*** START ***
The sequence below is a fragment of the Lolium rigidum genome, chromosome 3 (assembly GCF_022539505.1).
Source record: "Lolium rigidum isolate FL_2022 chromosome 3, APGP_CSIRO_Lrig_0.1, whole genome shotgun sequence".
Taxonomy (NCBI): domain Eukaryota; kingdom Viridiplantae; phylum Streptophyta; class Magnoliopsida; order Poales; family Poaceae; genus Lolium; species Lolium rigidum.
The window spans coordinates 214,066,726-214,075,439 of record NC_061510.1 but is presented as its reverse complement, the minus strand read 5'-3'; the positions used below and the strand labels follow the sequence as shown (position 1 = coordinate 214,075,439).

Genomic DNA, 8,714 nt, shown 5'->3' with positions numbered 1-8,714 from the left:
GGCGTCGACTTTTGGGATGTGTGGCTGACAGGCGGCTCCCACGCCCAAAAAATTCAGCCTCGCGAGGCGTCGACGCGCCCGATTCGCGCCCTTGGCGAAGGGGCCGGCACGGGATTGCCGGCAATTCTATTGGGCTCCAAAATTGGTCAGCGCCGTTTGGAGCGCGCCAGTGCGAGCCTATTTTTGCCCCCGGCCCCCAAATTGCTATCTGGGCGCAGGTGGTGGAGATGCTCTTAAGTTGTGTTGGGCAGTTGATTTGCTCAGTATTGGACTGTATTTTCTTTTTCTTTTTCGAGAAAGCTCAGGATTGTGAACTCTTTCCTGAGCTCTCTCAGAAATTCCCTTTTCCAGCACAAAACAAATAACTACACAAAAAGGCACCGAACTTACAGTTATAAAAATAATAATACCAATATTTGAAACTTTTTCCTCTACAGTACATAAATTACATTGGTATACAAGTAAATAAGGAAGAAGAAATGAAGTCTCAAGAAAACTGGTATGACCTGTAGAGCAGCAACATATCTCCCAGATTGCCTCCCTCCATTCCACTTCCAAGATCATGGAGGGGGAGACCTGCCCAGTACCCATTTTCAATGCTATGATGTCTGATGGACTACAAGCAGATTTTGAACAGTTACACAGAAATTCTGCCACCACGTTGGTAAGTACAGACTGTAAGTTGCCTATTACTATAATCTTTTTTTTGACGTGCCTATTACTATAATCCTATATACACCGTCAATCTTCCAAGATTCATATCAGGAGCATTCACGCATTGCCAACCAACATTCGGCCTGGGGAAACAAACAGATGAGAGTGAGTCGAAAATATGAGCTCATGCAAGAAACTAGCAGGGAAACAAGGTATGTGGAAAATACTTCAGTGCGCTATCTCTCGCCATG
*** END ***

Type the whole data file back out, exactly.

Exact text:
The sequence below is a fragment of the Lolium rigidum genome, chromosome 3 (assembly GCF_022539505.1).
Source record: "Lolium rigidum isolate FL_2022 chromosome 3, APGP_CSIRO_Lrig_0.1, whole genome shotgun sequence".
Taxonomy (NCBI): domain Eukaryota; kingdom Viridiplantae; phylum Streptophyta; class Magnoliopsida; order Poales; family Poaceae; genus Lolium; species Lolium rigidum.
The window spans coordinates 214,066,726-214,075,439 of record NC_061510.1 but is presented as its reverse complement, the minus strand read 5'-3'; the positions used below and the strand labels follow the sequence as shown (position 1 = coordinate 214,075,439).

Genomic DNA, 8,714 nt, shown 5'->3' with positions numbered 1-8,714 from the left:
GGCGTCGACTTTTGGGATGTGTGGCTGACAGGCGGCTCCCACGCCCAAAAAATTCAGCCTCGCGAGGCGTCGACGCGCCCGATTCGCGCCCTTGGCGAAGGGGCCGGCACGGGATTGCCGGCAATTCTATTGGGCTCCAAAATTGGTCAGCGCCGTTTGGAGCGCGCCAGTGCGAGCCTATTTTTGCCCCCGGCCCCCAAATTGCTATCTGGGCGCAGGTGGTGGAGATGCTCTTAAGTTGTGTTGGGCAGTTGATTTGCTCAGTATTGGACTGTATTTTCTTTTTCTTTTTCGAGAAAGCTCAGGATTGTGAACTCTTTCCTGAGCTCTCTCAGAAATTCCCTTTTCCAGCACAAAACAAATAACTACACAAAAAGGCACCGAACTTACAGTTATAAAAATAATAATACCAATATTTGAAACTTTTTCCTCTACAGTACATAAATTACATTGGTATACAAGTAAATAAGGAAGAAGAAATGAAGTCTCAAGAAAACTGGTATGACCTGTAGAGCAGCAACATATCTCCCAGATTGCCTCCCTCCATTCCACTTCCAAGATCATGGAGGGGGAGACCTGCCCAGTACCCATTTTCAATGCTATGATGTCTGATGGACTACAAGCAGATTTTGAACAGTTACACAGAAATTCTGCCACCACGTTGGTAAGTACAGACTGTAAGTTGCCTATTACTATAATCTTTTTTTTGACGTGCCTATTACTATAATCCTATATACACCGTCAATCTTCCAAGATTCATATCAGGAGCATTCACGCATTGCCAACCAACATTCGGCCTGGGGAAACAAACAGATGAGAGTGAGTCGAAAATATGAGCTCATGCAAGAAACTAGCAGGGAAACAAGGTATGTGGAAAATACTTCAGTGCGCTATCTCTCGCCATG